Data Type Conversions In C Language

DATA Type Conversions:

In many situations the fact that C is weakly typed is an advantage to the programmer but any implicit conversions allowed in a piece of code take a certain amount of time and in some cases are not needed at all if the programmer is careful. Most unnecessary conversions occur in assignments, arithmetic expressions and parameter passing.

Consider the following code segment which simply computes the sum of a user input list of integers and their average value.

double average, sum = 0.0 ;
short value, i ;         
for ( i=0; i < 1000; i ++ ) {
	scanf( “%d”, &value ) ;
	sum = sum + value ;
average = sum / 1000 ;

1. The conversion from value, of type short int, to the same type as sum, type double, occurs 1000 times in the for loop so the inherent inefficiency in that one line is repeated 1000 times which makes it substantial.

If we redefine the variable sum to be of type short we will eliminate these conversions completely. However as the range of values possible for a short are quite small we may encounter overflow problems so we might define sum to be of type long instead.

The conversion from short to long will now be implicit in the statement but it is more efficient to convert from short to long than it is from short to double.

2. Because of our modifications above the statement average = sum / 1000 ;now involves integer division which is not what we require here. ( Note however that an implicit conversion of 1000 from int to long occurs here which may be simply avoided as follows :- average = sum / 1000L ;with no time penalty whatsoever as it is carried out at compile time.) To remedy the situation we simply do the following :- average = sum / 1000.0;

3. The statement sum = sum + value ; also involves another source of inefficiency. The variable sum is loaded twice in the statement unnecessarily. If the shorthand operator += were used instead we will eliminate this. sum += value;

Unnecessary Arithmetic:

In general the lowest level arithmetic is more efficient especially in multiplication and division which are inherently expensive operations.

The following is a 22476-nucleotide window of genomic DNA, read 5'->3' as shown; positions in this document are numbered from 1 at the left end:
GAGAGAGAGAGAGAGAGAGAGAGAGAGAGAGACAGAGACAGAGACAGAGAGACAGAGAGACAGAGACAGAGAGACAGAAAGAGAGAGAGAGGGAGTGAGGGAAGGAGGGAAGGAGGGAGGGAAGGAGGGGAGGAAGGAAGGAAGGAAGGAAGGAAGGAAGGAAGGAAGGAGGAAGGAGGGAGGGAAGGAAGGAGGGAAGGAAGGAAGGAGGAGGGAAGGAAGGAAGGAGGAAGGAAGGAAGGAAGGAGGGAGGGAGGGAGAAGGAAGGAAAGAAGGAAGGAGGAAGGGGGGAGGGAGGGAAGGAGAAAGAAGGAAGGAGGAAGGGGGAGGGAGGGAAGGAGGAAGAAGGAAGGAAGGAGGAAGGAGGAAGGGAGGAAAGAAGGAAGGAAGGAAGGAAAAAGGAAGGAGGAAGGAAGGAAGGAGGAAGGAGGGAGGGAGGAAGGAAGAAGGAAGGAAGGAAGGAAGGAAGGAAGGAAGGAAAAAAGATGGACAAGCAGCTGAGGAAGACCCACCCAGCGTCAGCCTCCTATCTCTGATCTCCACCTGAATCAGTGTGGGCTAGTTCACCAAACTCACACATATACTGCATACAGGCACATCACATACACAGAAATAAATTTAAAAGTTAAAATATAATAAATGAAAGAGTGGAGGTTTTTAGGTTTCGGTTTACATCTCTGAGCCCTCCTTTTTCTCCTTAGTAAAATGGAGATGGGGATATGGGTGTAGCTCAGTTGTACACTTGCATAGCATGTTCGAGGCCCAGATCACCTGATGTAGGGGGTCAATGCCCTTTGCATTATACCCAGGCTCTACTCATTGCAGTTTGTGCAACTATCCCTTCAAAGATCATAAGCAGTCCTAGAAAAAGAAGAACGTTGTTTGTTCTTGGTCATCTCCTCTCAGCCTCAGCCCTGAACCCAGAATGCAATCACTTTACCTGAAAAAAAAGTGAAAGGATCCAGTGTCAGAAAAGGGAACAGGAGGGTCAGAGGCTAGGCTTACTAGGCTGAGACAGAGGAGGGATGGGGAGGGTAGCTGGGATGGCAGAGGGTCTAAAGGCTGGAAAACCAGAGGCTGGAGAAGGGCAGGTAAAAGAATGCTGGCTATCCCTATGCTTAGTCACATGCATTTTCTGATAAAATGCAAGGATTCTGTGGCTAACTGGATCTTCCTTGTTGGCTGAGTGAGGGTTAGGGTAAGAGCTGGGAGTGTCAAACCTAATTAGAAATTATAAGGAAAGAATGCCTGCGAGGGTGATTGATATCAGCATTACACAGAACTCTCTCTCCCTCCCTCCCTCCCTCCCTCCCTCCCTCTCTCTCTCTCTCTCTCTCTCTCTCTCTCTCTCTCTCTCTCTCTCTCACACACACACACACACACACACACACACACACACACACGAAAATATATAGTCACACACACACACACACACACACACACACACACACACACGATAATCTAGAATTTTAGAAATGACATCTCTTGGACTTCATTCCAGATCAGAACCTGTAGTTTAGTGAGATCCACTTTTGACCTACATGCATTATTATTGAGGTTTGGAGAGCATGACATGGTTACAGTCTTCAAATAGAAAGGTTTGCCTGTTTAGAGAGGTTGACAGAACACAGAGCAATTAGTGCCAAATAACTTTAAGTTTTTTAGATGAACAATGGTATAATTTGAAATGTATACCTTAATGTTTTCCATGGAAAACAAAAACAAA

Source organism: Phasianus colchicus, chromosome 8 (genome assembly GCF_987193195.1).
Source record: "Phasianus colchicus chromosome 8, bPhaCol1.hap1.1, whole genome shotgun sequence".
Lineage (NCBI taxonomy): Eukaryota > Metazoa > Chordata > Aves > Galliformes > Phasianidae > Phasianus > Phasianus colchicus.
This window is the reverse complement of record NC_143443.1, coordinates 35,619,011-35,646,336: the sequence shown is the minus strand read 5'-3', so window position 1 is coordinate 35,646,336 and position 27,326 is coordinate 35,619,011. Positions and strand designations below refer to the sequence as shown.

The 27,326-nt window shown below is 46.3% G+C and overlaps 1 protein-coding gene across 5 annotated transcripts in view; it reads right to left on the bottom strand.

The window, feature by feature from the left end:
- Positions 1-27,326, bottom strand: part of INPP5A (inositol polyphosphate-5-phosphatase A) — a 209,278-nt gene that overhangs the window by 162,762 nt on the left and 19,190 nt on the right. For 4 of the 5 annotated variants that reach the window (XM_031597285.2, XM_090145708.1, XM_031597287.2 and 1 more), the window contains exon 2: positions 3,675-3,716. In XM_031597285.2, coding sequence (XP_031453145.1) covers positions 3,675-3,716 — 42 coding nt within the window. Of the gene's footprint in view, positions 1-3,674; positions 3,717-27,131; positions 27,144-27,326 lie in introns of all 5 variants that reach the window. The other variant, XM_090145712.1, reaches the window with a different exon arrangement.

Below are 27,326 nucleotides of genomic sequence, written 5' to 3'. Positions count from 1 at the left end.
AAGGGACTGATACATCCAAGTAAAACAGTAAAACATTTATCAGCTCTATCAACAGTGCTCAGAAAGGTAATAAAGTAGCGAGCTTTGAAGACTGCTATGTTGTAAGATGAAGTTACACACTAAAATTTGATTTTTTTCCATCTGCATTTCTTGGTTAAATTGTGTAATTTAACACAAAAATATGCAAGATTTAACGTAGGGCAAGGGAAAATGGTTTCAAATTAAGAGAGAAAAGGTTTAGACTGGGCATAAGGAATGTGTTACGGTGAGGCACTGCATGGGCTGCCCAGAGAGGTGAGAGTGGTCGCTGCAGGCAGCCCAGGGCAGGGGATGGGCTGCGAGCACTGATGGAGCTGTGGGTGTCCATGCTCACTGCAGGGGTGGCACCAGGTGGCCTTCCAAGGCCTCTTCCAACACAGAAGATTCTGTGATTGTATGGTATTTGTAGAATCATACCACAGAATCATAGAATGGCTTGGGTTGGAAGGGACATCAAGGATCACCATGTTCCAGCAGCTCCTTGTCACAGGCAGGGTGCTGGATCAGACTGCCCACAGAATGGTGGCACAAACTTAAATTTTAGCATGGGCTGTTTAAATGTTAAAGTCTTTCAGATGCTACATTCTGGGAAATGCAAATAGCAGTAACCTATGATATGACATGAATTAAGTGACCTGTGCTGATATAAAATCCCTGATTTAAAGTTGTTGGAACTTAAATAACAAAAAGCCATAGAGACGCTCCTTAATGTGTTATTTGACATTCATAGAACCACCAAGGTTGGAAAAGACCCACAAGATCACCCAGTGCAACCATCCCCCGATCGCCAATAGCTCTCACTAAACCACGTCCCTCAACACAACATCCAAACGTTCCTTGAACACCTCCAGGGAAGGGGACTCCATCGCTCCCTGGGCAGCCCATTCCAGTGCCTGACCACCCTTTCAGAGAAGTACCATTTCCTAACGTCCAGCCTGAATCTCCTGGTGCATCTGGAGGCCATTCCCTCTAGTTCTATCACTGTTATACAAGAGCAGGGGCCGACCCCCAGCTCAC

For Example :-

double d ;
int i ;
d = i * 2.0 ;

This operation requires that the variable i is converted to double and the multiplication used is then floating point multiplication.

If we instead write the statement as

d = i * 2 ;

we will have integer multiplication and the result is converted to double before being assigned to d. This is much more efficient than the previous and will give the same result ( as long as the multiplication does not overflow ).

Again very little will be saved in a single such operation but when one of many the saving may amount to something for example the expression

2.0 * j * k * l * m

where j, k, l and m are integers might involve four floating point multiplications rather than four integer multiplications when coded with efficiency in mind.

The use of the ‘to the power of ‘ function, pow() in C, is another common example of unnecessary arithmetic.

Computing the value of num2 or num3 for example should never be done in a program using the pow function especially if num is an integer. This is because there is an overhead in actually calling the pow function and returning a value from it and there is an overhead if a type conversion has to be made in passing the parameters to pow() or assigning the return value from the function. Instead straightforward multiplication should be used i.e.

num * num
rather than
pow( num, 2 ) ;

When large powers are involved it does make sense to use the pow function but again the situation should be evaluated on its own merit.

For example if we want to print a table of numn where n = 1 ... 99. If we do the following

double num ;
int k ;
for ( k = 1; k <100; k++ )
printf(“%lf to %d = %lf\n”, num, k, pow( num, k ));

we will end up with approximately n = 4950 multiplications plus 99 function calls. Whereas if we had used

double sum = num ;
for ( k = 2; k <= 100; k++ )
	printf( "%lf to %d = %lf\n", num, k, sum ) ;
	sum *= num ;

we will require just ( n -1 ) i.e. 98 multiplications in total.

C’s Bit-wise operators may also be used to improve efficiency in certain situations.

Computing the value of 2n can be done most efficiently using the left shift operator i.e.

1 << n

Determining whether a value is odd or even could be done using

if ( num % 2 )
	printf( “odd” ) ;
	printf( “even” ) ;

but it is more efficient to use

if ( num & 1 )
	printf( “odd” ) ;
	printf( “even” ) ;
#data_type_conversions_in_C #data_type_conversions_in_C_language #typecasting_in_c #DATA_Type_Conversions_in_c #Unnecessary_Arithmetic

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